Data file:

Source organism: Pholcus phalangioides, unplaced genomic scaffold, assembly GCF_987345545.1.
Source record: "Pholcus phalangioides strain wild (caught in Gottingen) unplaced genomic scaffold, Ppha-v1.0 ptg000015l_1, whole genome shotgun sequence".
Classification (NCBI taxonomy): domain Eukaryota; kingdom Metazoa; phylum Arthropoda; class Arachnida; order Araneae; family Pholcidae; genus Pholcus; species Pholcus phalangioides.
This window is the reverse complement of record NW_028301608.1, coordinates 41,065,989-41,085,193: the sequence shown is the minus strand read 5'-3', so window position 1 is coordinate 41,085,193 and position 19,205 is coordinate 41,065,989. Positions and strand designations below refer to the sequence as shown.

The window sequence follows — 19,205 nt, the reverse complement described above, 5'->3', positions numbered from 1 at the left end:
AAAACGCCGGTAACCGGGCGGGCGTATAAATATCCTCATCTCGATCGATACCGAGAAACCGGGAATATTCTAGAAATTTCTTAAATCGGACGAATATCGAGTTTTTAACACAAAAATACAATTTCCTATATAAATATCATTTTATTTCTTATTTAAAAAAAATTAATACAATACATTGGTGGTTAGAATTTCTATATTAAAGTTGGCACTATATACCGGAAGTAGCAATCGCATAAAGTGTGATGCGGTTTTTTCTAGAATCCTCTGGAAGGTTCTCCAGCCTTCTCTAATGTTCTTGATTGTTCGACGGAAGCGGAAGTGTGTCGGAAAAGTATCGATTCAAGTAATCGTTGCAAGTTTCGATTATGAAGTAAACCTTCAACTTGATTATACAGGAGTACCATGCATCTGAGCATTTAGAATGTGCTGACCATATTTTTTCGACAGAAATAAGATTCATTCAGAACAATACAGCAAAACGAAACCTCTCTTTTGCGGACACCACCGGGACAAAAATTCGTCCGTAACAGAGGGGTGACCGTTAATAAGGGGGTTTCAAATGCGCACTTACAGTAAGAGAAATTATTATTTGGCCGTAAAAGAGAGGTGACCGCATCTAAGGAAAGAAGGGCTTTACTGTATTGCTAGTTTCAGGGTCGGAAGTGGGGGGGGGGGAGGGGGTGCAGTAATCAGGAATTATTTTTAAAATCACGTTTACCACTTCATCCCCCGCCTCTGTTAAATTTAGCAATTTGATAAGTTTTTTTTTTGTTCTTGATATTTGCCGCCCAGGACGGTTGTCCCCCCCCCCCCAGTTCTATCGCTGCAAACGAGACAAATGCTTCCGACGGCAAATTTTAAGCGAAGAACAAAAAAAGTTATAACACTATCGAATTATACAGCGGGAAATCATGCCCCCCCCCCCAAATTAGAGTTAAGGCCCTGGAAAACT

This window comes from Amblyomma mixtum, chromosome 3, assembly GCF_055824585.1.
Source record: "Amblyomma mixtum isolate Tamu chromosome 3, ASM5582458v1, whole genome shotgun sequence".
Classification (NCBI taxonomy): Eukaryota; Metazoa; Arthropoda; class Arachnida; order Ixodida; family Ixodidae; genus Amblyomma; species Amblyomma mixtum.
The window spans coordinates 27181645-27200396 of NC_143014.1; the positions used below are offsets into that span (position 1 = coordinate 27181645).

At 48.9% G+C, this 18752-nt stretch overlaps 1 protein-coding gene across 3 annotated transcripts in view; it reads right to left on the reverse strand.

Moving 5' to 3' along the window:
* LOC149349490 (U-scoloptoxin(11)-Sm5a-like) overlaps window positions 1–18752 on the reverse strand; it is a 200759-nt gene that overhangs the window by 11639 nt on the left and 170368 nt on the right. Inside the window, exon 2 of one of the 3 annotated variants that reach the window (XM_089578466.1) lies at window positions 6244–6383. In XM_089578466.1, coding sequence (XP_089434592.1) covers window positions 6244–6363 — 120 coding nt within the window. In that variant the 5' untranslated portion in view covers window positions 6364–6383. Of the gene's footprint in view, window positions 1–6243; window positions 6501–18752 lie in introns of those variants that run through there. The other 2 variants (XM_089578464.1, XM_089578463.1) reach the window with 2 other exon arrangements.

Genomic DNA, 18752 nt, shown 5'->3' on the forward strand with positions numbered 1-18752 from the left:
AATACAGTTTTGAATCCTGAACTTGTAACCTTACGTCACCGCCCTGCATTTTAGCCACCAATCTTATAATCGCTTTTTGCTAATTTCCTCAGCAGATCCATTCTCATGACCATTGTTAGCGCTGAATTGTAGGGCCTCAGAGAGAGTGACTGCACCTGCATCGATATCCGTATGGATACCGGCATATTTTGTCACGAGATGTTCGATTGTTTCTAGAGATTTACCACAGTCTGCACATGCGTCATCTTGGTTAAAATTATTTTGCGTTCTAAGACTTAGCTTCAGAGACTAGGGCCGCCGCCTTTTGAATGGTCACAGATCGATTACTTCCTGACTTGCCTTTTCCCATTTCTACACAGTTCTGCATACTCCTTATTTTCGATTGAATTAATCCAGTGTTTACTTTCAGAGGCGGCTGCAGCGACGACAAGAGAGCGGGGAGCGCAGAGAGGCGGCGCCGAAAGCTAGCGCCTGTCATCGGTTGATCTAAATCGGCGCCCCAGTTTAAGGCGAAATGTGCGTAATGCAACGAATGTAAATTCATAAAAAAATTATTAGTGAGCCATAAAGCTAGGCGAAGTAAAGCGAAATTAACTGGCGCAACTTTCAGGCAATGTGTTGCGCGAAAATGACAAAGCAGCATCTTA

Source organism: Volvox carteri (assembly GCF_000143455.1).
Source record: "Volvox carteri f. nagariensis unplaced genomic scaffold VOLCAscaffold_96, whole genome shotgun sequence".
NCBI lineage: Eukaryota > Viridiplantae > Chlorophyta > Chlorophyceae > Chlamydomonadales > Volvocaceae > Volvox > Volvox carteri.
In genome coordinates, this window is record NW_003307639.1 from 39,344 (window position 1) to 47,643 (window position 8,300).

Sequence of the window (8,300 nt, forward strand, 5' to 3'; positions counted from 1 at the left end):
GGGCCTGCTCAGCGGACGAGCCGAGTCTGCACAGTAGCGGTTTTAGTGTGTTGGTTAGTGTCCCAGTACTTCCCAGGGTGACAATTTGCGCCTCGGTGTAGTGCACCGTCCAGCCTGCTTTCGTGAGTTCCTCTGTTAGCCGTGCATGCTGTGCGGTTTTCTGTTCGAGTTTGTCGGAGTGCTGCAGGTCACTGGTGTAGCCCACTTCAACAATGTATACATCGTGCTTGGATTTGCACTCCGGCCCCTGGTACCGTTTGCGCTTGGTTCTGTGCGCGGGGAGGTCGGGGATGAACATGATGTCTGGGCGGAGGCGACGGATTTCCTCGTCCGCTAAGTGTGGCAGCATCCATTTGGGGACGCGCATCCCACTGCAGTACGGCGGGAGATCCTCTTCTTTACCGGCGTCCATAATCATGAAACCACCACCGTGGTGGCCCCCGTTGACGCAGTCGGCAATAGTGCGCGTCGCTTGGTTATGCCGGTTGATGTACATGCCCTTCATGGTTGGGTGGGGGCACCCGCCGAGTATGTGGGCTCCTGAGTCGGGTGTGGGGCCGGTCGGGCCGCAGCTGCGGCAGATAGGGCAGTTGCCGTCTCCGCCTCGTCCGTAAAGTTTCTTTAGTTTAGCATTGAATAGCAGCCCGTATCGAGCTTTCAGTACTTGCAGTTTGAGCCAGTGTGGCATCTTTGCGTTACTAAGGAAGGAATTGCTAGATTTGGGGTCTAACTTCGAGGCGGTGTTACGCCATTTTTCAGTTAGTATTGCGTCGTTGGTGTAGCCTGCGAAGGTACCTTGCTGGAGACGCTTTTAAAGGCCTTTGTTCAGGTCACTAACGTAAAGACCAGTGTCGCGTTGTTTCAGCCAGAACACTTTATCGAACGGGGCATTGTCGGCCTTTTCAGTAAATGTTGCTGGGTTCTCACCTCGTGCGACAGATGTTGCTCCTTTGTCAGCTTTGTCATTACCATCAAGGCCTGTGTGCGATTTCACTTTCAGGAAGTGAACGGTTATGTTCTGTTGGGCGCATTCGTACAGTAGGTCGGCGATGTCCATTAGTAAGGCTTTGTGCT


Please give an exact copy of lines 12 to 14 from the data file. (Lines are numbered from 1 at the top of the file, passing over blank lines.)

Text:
Moving 5' to 3' along the window:
* LOC149349490 (U-scoloptoxin(11)-Sm5a-like) overlaps window positions 1–18752 on the reverse strand; it is a 200759-nt gene that overhangs the window by 11639 nt on the left and 170368 nt on the right. Inside the window, exon 2 of one of the 3 annotated variants that reach the window (XM_089578466.1) lies at window positions 6244–6383. In XM_089578466.1, coding sequence (XP_089434592.1) covers window positions 6244–6363 — 120 coding nt within the window. In that variant the 5' untranslated portion in view covers window positions 6364–6383. Of the gene's footprint in view, window positions 1–6243; window positions 6501–18752 lie in introns of those variants that run through there. The other 2 variants (XM_089578464.1, XM_089578463.1) reach the window with 2 other exon arrangements.

Genomic DNA, 18752 nt, shown 5'->3' on the forward strand with positions numbered 1-18752 from the left: